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S100A2 (S100 calcium binding protein A2)

Written2011-11Christopher J Scarlett, Andrew V Biankin
Cancer Research Program, Garvan Institute of Medical Research, 384 Victoria St Darlinghurst, NSW 2010, Australia

(Note : for Links provided by Atlas : click)

Identity

Alias_namesS100L
S100 calcium-binding protein A2
Alias_symbol (synonym)CAN19
Other aliasMGC111539
HGNC (Hugo) S100A2
LocusID (NCBI) 6273
Atlas_Id 42191
Location 1q21.3  [Link to chromosome band 1q21]
Location_base_pair Starts at 153561109 and ends at 153565830 bp from pter ( according to hg19-Feb_2009)  [Mapping S100A2.png]
Fusion genes
(updated 2016)
EIF3D (22q12.3) / S100A2 (1q21.3)MID1 (Xp22.2) / S100A2 (1q21.3)RPRD2 (1q21.3) / S100A2 (1q21.3)
S100A2 (1q21.3) / EIF3D (22q12.3)S100A2 (1q21.3) / SGK223 (8p23.1)

DNA/RNA

 
  The S100A2 gene spans a total region of 4723 bp (NM_005978.3) consisting of three exons. Exon 1 is untranslated, exon 2 codes for the N-terminal 47 amino acids and exon 3 codes for the C-terminal 50 amino acids.
Description The nucleotide sequence and genomic organization of the S100A2 gene was originally described by Wicki et al. (1997), using a normal and a tumorigenic breast epithelial cell line. The structure of S100A2 was originally deduced by the analysis of cDNA from a positive genomic clone from an EMBL-3 SP6/T7 human female peripheral blood leukocyte genomic library (Clontech, no. HL 1111j). The human S100A2 gene is located next to the S100A4 locus on chromosome 1q21.3 within a cluster of S100 genes (Wolf et al., 2011), and part of the epidermal differentiation complex (Wolf et al., 2011). The S100A2 gene spans a total region of 4723 bp (NM_005978.3) consisting of three exons. The three-exon-structure contains the coding sequence within exons two and three, reflecting the common composition of S100 genes. Exon 1 is untranslated, exon 2 codes for the N-terminal 47 amino acids and exon 3 codes for the C-terminal 50 amino acids.
The S100A2 gene has a total length of 4723 bp and seven splice variants, which can be categorized into five variants with protein product and two transcripts without an open-reading frame. Four of the variants contain the three-exon structure with the coding sequences in exon 2 and exon 3, while also sharing identical protein sequences only differing in their untranslated 5' region (Wolf et al., 2011).
Transcription The S100A2 mRNA product length, including the poly-adenylate stretch, is 970 bp (NM_005978.3). The S100A2 gene has an open-reading frame of 294 nucleotides encoding for a protein of 97 amino acid residues with a molecular mass of 11,117 kDa (NM_005969.1; see below).
Wicki et al. (1997) identified an enhancer element in the promoter region necessary for the transcription of the S100A2 gene. This enhancer element is active in both orientations and either upstream or downstream of the reporter gene, and is both necessary and sufficient for transcription of the gene (Wicki et al., 1997).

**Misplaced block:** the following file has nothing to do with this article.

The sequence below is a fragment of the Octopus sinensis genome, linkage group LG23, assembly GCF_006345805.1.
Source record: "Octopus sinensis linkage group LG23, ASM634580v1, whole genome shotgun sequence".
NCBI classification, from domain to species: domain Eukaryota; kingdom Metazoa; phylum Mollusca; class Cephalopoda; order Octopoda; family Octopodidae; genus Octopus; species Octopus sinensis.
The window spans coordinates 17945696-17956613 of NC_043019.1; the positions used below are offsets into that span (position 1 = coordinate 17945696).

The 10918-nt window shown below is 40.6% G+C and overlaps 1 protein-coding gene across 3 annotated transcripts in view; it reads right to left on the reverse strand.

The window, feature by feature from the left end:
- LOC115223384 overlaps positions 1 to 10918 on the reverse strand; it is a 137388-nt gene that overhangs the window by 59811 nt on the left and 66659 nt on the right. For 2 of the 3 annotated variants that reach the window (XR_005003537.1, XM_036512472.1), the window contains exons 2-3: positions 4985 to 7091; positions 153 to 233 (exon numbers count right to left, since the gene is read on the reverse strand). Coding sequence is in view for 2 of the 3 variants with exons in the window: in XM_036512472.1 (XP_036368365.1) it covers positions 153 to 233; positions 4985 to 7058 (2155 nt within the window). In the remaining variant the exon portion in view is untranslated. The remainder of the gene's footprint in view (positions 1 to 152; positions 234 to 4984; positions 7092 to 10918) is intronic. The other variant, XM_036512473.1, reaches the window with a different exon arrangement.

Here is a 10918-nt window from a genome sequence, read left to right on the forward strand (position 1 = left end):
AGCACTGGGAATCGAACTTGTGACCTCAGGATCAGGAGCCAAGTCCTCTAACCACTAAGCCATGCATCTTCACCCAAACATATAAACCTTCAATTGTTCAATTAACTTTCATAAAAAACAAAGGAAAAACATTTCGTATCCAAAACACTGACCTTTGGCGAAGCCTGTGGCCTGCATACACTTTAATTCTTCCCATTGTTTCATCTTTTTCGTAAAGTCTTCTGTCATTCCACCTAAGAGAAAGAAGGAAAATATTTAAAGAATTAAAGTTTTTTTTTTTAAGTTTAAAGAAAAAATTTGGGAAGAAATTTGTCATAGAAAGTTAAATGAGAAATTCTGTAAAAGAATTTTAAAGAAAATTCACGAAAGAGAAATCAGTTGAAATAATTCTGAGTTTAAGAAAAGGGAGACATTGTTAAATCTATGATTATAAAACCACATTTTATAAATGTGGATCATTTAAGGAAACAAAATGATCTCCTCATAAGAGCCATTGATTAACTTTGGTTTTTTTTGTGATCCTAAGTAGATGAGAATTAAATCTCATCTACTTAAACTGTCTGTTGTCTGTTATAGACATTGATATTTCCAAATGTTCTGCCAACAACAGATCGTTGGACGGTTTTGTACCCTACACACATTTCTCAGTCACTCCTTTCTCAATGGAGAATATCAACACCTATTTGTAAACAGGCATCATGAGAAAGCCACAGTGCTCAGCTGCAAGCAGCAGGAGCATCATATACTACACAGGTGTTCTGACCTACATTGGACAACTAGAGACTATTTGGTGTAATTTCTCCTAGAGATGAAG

Protein

Note The S100A2 gene encodes for a protein of 97 amino acid residues, with a molecular mass of 11,117 kDa (P29034; UniProtKB).
 
  The protein structure and amino acid sequence of S100A2 (human). Modified from Wolf et al., Amino Acids, 2011.
Description S100A2 is a member of the S100 family of calcium-binding proteins. The S100A2 gene encodes for a protein of 98 amino acid residues, with a molecular mass of 11,117 kDa (P29034; UniProtKB). S100 proteins are a family of low-molecular weight (9-12 kD), calcium-binding proteins that initiate a number of cellular processes such as cell division, motility, secretion, protein synthesis, and membrane permeability through both calcium dependent and independent mechanism. Greater than twenty five different S100 proteins have so far been identified with many mapping closely together on chromosome 1q21.
S100A2 calcium-binding protein is characterized by four helices, two distinct calcium-binding EF-hand motifs, a central hinge region and C- and N-terminal variable domains. S100 proteins are found in the cytoplasm as preassembled dimers. A potential role for S100 proteins in cancer originated from observations that the evolutionarily conserved gene cluster containing S100 genes on human chromosome 1q21 underwent several rearrangements during tumour development.
Expression S100A2 appears to be tissue specific as it is expressed in many normal and tumour tissues. Expression of S100A2 occurs in normal breast, lung, kidney, prostate, skin and oral squamous cell tissue, with loss of expression observed in associated carcinomas suggesting a putative tumour suppressor role; while in some malignant tissues, such as pancreatic, esophageal, gastric, papillary and follicular thyroid, some subsets of lung cancer and non-small cell lung cancer high expression of S100A2 is associated with poor prognosis and increased metastases. Clearly, expression of S100A2 is not ubiquitous for all tissues and there is evidently an element of tissue-specific expression.
Localisation S100A2 is primarily localised in the nucleus with translocation to the cytoplasm evident in a number of tissue types.
Function Little is known about S100A2 function and its potential contribution as either a tumour suppressor or contributor to tumorigenesis and metastases. Upon calcium binding a conformational change occurs exposing a target protein recognition site. Once in the calcium-activated state each monomer can interact with one target protein. In this state the S100 proteins act as calcium sensors and play a role in protein phosphorylation, enzyme activation via phosphorylation, inflammation, cellular contraction and relaxation by regulating cytoskeletal constituents including actin and myosin, and nuclear transcription promoting cell proliferation and differentiation.